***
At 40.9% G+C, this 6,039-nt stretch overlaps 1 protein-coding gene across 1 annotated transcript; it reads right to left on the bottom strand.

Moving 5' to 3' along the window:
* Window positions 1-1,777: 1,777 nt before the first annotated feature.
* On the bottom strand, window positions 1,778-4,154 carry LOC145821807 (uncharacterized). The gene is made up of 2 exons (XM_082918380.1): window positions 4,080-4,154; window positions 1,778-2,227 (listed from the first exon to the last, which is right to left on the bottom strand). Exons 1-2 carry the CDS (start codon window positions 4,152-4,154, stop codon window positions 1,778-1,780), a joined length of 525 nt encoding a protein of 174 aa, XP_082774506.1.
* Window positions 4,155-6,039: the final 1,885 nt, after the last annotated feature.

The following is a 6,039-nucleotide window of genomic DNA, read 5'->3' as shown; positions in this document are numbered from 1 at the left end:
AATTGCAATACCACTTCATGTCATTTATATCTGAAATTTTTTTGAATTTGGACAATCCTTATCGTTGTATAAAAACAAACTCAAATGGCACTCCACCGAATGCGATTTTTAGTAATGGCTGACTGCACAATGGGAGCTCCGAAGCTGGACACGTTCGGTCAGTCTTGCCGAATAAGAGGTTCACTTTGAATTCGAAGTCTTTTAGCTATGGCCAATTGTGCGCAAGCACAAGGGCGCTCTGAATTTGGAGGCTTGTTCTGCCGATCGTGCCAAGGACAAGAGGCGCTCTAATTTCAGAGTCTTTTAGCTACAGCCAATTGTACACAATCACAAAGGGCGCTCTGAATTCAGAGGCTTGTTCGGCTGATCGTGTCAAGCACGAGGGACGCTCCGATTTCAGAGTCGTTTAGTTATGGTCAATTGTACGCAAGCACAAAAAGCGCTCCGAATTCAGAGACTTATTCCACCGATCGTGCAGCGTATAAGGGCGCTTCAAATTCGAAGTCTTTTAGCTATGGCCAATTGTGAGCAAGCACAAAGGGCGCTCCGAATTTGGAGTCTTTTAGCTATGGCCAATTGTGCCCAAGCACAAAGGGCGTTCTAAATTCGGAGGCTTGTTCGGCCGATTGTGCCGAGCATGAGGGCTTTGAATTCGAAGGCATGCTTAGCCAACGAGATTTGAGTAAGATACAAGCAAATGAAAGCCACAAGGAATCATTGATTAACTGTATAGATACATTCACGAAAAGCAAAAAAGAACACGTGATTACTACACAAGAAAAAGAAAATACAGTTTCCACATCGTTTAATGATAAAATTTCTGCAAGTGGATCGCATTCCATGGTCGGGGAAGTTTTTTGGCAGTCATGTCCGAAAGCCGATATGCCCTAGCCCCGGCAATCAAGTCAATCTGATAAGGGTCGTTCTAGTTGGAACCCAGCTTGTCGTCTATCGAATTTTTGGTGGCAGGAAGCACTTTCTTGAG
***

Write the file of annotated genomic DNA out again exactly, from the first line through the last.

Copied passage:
At 40.9% G+C, this 6,039-nt stretch overlaps 1 protein-coding gene across 1 annotated transcript; it reads right to left on the bottom strand.

Moving 5' to 3' along the window:
* Window positions 1-1,777: 1,777 nt before the first annotated feature.
* On the bottom strand, window positions 1,778-4,154 carry LOC145821807 (uncharacterized). The gene is made up of 2 exons (XM_082918380.1): window positions 4,080-4,154; window positions 1,778-2,227 (listed from the first exon to the last, which is right to left on the bottom strand). Exons 1-2 carry the CDS (start codon window positions 4,152-4,154, stop codon window positions 1,778-1,780), a joined length of 525 nt encoding a protein of 174 aa, XP_082774506.1.
* Window positions 4,155-6,039: the final 1,885 nt, after the last annotated feature.

The following is a 6,039-nucleotide window of genomic DNA, read 5'->3' as shown; positions in this document are numbered from 1 at the left end:
AATTGCAATACCACTTCATGTCATTTATATCTGAAATTTTTTTGAATTTGGACAATCCTTATCGTTGTATAAAAACAAACTCAAATGGCACTCCACCGAATGCGATTTTTAGTAATGGCTGACTGCACAATGGGAGCTCCGAAGCTGGACACGTTCGGTCAGTCTTGCCGAATAAGAGGTTCACTTTGAATTCGAAGTCTTTTAGCTATGGCCAATTGTGCGCAAGCACAAGGGCGCTCTGAATTTGGAGGCTTGTTCTGCCGATCGTGCCAAGGACAAGAGGCGCTCTAATTTCAGAGTCTTTTAGCTACAGCCAATTGTACACAATCACAAAGGGCGCTCTGAATTCAGAGGCTTGTTCGGCTGATCGTGTCAAGCACGAGGGACGCTCCGATTTCAGAGTCGTTTAGTTATGGTCAATTGTACGCAAGCACAAAAAGCGCTCCGAATTCAGAGACTTATTCCACCGATCGTGCAGCGTATAAGGGCGCTTCAAATTCGAAGTCTTTTAGCTATGGCCAATTGTGAGCAAGCACAAAGGGCGCTCCGAATTTGGAGTCTTTTAGCTATGGCCAATTGTGCCCAAGCACAAAGGGCGTTCTAAATTCGGAGGCTTGTTCGGCCGATTGTGCCGAGCATGAGGGCTTTGAATTCGAAGGCATGCTTAGCCAACGAGATTTGAGTAAGATACAAGCAAATGAAAGCCACAAGGAATCATTGATTAACTGTATAGATACATTCACGAAAAGCAAAAAAGAACACGTGATTACTACACAAGAAAAAGAAAATACAGTTTCCACATCGTTTAATGATAAAATTTCTGCAAGTGGATCGCATTCCATGGTCGGGGAAGTTTTTTGGCAGTCATGTCCGAAAGCCGATATGCCCTAGCCCCGGCAATCAAGTCAATCTGATAAGGGTCGTTCTAGTTGGAACCCAGCTTGTCGTCTATCGAATTTTTGGTGGCAGGAAGCACTTTCTTGAG